Michael van Landingham has praised libertarianism:
The libertarian ideal is fantastic, and I believe we should strive towards it. Yet in a pluralistic society composed of humans who are far from mental, financial, or racial peers, regulation is a necessity. Libertarianism may function in homogeneous societies where everyone has a similar background, education, and life experiences, but I cannot see a feasible method of implementation for a society as diverse as America.
Michael is right that libertarianism can’t work in America, but would libertarianism work better anywhere else? Homogeneous societies like, say, Sweden are able to guarantee “similar background, and life experiences” through expressly non-libertarian social welfare and educational guarantees. If they became libertarian, they would eventually lose the very characteristics that make them seem welcoming to libertarianism.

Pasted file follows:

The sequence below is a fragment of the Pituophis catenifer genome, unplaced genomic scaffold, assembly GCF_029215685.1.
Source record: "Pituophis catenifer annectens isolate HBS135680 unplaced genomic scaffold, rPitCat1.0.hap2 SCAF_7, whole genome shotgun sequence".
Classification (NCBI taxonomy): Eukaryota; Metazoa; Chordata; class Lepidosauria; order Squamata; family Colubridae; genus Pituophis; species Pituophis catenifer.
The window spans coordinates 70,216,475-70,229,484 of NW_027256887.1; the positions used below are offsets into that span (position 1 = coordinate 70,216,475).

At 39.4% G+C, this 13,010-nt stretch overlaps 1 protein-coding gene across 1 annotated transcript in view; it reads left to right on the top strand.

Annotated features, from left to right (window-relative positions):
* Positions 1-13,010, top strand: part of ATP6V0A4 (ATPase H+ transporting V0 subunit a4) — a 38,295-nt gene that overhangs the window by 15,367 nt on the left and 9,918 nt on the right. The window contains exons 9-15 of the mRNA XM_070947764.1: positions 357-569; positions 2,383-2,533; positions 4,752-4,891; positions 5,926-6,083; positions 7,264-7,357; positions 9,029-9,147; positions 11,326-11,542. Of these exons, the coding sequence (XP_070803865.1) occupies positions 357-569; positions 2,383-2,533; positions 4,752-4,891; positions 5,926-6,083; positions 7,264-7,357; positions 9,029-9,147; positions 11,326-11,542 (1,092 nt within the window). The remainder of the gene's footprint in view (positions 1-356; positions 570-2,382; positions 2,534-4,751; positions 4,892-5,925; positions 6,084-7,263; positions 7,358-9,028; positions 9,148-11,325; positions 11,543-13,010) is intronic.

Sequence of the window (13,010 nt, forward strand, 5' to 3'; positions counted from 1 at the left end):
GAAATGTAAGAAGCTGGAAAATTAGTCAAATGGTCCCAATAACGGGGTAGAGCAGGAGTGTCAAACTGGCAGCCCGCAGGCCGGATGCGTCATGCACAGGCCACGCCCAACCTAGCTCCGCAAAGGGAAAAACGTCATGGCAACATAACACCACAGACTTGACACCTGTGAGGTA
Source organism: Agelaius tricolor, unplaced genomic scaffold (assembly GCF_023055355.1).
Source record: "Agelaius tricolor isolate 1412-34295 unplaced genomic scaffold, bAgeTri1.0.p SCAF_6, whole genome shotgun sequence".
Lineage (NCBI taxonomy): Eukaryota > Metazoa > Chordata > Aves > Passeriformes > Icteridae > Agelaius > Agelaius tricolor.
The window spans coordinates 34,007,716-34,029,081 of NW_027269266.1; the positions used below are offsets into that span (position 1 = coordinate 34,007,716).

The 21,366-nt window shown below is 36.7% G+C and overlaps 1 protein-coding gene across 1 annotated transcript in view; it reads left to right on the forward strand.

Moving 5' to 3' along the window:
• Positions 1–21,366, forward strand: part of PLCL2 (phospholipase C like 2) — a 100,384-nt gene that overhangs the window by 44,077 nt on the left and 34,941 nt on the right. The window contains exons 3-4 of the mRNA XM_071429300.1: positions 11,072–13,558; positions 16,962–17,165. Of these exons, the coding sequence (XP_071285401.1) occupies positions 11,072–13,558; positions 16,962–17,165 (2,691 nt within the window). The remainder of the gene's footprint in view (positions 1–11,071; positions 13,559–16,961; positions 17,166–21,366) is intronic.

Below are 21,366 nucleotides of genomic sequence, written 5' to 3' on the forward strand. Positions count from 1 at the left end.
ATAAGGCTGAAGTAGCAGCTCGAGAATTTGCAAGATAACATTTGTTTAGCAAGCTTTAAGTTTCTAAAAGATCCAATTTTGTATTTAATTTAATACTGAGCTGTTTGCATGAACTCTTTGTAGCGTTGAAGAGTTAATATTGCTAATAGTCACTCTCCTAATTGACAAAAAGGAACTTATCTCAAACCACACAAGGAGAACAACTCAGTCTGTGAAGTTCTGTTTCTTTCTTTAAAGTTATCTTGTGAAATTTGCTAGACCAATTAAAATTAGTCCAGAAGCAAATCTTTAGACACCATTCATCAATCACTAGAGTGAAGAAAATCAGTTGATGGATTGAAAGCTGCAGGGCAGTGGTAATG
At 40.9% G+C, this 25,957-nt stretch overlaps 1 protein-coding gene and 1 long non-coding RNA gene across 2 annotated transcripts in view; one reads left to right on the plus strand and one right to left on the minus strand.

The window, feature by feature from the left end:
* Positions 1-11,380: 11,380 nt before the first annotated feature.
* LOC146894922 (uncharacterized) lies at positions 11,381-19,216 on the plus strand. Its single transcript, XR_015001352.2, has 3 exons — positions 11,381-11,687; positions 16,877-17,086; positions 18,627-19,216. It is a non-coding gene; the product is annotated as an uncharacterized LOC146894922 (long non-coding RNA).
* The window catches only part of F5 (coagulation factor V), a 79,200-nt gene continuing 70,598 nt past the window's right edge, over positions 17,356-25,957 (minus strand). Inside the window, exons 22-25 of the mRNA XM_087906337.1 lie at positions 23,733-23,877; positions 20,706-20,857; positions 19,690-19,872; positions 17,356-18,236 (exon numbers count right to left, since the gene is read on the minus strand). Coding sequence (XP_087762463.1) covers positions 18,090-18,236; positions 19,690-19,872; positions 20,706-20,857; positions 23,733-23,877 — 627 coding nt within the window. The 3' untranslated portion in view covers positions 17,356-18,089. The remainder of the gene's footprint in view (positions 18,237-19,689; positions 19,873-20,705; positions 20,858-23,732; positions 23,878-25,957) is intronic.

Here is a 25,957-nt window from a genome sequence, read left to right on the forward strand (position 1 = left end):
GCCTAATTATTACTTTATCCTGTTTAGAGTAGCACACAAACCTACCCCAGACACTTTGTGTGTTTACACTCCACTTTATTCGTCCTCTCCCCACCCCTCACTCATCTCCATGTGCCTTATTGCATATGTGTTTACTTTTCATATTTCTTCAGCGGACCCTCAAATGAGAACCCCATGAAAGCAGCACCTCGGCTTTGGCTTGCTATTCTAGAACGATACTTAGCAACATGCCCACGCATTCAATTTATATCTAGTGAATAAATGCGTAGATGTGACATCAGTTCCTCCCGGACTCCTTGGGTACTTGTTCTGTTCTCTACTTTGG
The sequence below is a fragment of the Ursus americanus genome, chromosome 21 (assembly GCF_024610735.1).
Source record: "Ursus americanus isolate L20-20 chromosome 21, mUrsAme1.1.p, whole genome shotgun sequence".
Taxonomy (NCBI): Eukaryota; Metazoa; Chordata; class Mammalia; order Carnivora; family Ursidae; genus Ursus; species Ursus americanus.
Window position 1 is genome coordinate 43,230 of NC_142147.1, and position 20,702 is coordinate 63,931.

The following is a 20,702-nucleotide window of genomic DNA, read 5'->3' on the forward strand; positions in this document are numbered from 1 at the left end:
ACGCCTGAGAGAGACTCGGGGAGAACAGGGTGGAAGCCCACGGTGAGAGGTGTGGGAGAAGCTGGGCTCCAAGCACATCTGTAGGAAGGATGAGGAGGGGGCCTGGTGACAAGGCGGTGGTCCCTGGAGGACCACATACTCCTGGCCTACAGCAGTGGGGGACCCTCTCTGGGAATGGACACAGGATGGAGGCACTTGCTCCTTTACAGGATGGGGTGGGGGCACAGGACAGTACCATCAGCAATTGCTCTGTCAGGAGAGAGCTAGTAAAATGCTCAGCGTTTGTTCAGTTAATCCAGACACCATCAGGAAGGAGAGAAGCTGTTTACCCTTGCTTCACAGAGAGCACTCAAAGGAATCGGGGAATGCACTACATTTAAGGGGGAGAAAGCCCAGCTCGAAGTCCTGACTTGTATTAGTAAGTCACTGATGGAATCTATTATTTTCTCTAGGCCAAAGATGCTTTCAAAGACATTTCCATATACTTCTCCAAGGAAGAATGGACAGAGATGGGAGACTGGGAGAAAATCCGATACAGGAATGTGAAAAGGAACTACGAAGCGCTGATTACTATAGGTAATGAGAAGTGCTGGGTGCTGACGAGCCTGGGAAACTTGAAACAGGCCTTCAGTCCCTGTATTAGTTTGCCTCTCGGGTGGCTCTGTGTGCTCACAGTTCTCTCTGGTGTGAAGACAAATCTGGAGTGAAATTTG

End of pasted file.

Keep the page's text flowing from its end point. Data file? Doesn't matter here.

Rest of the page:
The larger reason that libertarianism can never work is that it is mistaken about the nature of human beings. We are not independent, rational actors but rather creatures living in various states of dependence on family, friends, and society at large. The insight expressed by Alasdair Macintyre in Dependent Rational Animals is the same that we see in Daniel Kahneman’s Nobel-winning psychology. Both point away from libertarianism’s anthropology.
As one would expect, the gap between libertarianism’s idea of the independent man and the reality of dependence bubbles up in all sorts of unpleasant ways. The existence of a human living in a state of dependence — like a fetus or a patient on a feeding tube–becomes a challenge to this ideology, which may be why, in many cases, it threatens their survival.